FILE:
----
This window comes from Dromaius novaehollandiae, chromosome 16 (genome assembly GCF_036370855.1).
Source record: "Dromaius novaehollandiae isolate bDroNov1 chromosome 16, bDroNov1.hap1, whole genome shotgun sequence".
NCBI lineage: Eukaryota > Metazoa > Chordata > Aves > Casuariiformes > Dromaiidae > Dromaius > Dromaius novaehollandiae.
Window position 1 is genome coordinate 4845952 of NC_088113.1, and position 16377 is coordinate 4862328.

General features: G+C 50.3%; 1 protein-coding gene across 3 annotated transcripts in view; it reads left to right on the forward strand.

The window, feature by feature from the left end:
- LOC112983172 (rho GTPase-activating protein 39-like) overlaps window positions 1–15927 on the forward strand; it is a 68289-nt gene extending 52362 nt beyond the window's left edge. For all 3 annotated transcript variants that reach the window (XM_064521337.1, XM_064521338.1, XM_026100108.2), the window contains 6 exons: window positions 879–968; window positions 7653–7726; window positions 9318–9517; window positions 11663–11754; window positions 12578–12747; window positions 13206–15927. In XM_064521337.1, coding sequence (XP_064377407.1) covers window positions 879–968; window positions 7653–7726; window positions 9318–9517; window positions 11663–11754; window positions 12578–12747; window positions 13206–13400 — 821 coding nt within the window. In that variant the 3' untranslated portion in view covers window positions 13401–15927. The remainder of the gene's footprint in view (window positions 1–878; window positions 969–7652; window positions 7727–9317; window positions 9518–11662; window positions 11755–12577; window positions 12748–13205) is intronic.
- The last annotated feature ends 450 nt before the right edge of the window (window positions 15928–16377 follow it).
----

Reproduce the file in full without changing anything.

This window comes from Dromaius novaehollandiae, chromosome 16 (genome assembly GCF_036370855.1).
Source record: "Dromaius novaehollandiae isolate bDroNov1 chromosome 16, bDroNov1.hap1, whole genome shotgun sequence".
NCBI lineage: Eukaryota > Metazoa > Chordata > Aves > Casuariiformes > Dromaiidae > Dromaius > Dromaius novaehollandiae.
Window position 1 is genome coordinate 4845952 of NC_088113.1, and position 16377 is coordinate 4862328.

General features: G+C 50.3%; 1 protein-coding gene across 3 annotated transcripts in view; it reads left to right on the forward strand.

The window, feature by feature from the left end:
- LOC112983172 (rho GTPase-activating protein 39-like) overlaps window positions 1–15927 on the forward strand; it is a 68289-nt gene extending 52362 nt beyond the window's left edge. For all 3 annotated transcript variants that reach the window (XM_064521337.1, XM_064521338.1, XM_026100108.2), the window contains 6 exons: window positions 879–968; window positions 7653–7726; window positions 9318–9517; window positions 11663–11754; window positions 12578–12747; window positions 13206–15927. In XM_064521337.1, coding sequence (XP_064377407.1) covers window positions 879–968; window positions 7653–7726; window positions 9318–9517; window positions 11663–11754; window positions 12578–12747; window positions 13206–13400 — 821 coding nt within the window. In that variant the 3' untranslated portion in view covers window positions 13401–15927. The remainder of the gene's footprint in view (window positions 1–878; window positions 969–7652; window positions 7727–9317; window positions 9518–11662; window positions 11755–12577; window positions 12748–13205) is intronic.
- The last annotated feature ends 450 nt before the right edge of the window (window positions 15928–16377 follow it).